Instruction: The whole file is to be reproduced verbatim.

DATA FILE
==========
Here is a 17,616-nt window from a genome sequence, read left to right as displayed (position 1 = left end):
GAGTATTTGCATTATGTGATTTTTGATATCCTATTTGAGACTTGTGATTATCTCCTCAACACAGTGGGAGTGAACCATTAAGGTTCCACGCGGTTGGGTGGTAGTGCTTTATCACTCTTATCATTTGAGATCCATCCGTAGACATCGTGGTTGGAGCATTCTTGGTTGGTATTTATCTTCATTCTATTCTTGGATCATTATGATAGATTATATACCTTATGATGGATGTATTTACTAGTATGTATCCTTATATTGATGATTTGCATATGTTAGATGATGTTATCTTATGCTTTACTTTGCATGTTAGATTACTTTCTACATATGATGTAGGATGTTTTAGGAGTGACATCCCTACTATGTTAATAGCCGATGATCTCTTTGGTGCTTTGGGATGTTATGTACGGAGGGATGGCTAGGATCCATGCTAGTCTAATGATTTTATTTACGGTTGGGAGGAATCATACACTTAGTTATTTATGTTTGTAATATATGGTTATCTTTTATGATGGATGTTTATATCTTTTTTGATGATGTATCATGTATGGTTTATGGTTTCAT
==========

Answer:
Here is a 17,616-nt window from a genome sequence, read left to right as displayed (position 1 = left end):
GAGTATTTGCATTATGTGATTTTTGATATCCTATTTGAGACTTGTGATTATCTCCTCAACACAGTGGGAGTGAACCATTAAGGTTCCACGCGGTTGGGTGGTAGTGCTTTATCACTCTTATCATTTGAGATCCATCCGTAGACATCGTGGTTGGAGCATTCTTGGTTGGTATTTATCTTCATTCTATTCTTGGATCATTATGATAGATTATATACCTTATGATGGATGTATTTACTAGTATGTATCCTTATATTGATGATTTGCATATGTTAGATGATGTTATCTTATGCTTTACTTTGCATGTTAGATTACTTTCTACATATGATGTAGGATGTTTTAGGAGTGACATCCCTACTATGTTAATAGCCGATGATCTCTTTGGTGCTTTGGGATGTTATGTACGGAGGGATGGCTAGGATCCATGCTAGTCTAATGATTTTATTTACGGTTGGGAGGAATCATACACTTAGTTATTTATGTTTGTAATATATGGTTATCTTTTATGATGGATGTTTATATCTTTTTTGATGATGTATCATGTATGGTTTATGGTTTCAT